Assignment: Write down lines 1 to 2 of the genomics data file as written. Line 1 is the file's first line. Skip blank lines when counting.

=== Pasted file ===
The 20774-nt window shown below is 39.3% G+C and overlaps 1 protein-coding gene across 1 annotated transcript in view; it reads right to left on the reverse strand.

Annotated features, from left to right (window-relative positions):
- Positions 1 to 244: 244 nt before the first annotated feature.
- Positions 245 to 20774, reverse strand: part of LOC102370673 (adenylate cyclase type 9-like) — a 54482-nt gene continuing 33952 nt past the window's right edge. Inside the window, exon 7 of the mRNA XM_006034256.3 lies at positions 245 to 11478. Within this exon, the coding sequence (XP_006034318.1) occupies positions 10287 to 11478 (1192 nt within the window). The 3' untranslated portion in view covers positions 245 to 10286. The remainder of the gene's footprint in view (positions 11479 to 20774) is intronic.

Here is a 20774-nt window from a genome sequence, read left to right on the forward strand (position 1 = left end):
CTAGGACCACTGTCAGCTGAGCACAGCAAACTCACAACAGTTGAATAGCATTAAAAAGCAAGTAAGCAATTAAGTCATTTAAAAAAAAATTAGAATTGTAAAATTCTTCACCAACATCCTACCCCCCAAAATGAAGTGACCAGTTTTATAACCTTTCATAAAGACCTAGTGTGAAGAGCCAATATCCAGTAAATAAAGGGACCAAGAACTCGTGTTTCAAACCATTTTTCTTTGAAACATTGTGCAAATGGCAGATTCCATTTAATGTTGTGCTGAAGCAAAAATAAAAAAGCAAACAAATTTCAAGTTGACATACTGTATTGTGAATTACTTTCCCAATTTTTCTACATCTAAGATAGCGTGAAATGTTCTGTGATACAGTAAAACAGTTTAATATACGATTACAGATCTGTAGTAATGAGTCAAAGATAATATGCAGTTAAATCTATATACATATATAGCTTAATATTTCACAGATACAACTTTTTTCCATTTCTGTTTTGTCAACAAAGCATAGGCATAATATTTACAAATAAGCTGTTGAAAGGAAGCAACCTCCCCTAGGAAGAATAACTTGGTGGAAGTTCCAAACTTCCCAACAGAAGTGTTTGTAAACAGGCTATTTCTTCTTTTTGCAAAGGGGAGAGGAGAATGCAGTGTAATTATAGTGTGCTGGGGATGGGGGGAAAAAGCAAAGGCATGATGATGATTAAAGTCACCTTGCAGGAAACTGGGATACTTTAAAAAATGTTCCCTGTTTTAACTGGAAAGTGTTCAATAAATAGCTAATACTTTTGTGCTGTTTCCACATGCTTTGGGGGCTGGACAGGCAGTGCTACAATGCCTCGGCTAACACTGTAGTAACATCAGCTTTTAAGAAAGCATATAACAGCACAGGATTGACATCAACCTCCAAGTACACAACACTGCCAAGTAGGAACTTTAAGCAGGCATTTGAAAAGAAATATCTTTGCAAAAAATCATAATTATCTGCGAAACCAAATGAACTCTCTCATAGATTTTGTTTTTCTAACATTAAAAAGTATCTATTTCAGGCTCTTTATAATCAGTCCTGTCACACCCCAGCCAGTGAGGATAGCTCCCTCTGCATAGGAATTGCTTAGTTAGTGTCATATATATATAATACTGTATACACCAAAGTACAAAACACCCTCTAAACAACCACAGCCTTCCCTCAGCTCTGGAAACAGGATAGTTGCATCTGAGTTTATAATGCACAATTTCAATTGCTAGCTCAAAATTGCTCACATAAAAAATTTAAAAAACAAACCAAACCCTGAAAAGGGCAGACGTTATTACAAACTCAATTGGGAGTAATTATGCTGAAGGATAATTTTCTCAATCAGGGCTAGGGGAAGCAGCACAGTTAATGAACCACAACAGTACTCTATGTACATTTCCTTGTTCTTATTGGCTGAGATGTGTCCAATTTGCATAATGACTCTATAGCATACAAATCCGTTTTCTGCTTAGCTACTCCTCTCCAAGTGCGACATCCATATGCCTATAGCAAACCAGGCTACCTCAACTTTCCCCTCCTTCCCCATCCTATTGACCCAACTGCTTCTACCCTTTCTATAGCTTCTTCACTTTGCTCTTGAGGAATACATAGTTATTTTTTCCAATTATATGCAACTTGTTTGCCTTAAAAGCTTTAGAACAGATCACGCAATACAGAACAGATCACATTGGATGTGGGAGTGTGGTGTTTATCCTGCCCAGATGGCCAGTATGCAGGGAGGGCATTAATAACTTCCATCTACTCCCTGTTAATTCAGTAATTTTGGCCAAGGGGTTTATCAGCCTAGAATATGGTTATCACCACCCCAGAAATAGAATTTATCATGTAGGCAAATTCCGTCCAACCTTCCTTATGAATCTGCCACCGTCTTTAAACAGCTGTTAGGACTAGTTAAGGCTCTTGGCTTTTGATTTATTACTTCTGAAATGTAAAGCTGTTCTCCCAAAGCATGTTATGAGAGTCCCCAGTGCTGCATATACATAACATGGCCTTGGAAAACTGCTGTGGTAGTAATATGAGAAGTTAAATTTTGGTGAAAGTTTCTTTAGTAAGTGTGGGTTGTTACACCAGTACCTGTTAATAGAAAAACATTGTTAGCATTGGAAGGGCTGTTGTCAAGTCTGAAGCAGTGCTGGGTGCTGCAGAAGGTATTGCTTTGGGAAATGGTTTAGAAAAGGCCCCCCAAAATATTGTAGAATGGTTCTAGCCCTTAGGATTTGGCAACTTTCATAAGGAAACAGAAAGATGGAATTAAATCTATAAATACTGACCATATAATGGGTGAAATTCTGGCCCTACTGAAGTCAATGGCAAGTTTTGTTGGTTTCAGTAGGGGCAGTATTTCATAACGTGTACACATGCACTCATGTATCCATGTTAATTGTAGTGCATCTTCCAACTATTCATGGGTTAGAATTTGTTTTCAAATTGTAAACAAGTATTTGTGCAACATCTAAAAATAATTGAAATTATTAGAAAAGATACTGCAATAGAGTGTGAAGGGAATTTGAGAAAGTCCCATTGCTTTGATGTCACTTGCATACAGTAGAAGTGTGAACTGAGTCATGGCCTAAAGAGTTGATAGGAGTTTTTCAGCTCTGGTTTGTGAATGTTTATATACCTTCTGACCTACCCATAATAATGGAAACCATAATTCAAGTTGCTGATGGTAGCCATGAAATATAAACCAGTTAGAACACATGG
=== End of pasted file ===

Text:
The 20774-nt window shown below is 39.3% G+C and overlaps 1 protein-coding gene across 1 annotated transcript in view; it reads right to left on the reverse strand.

Annotated features, from left to right (window-relative positions):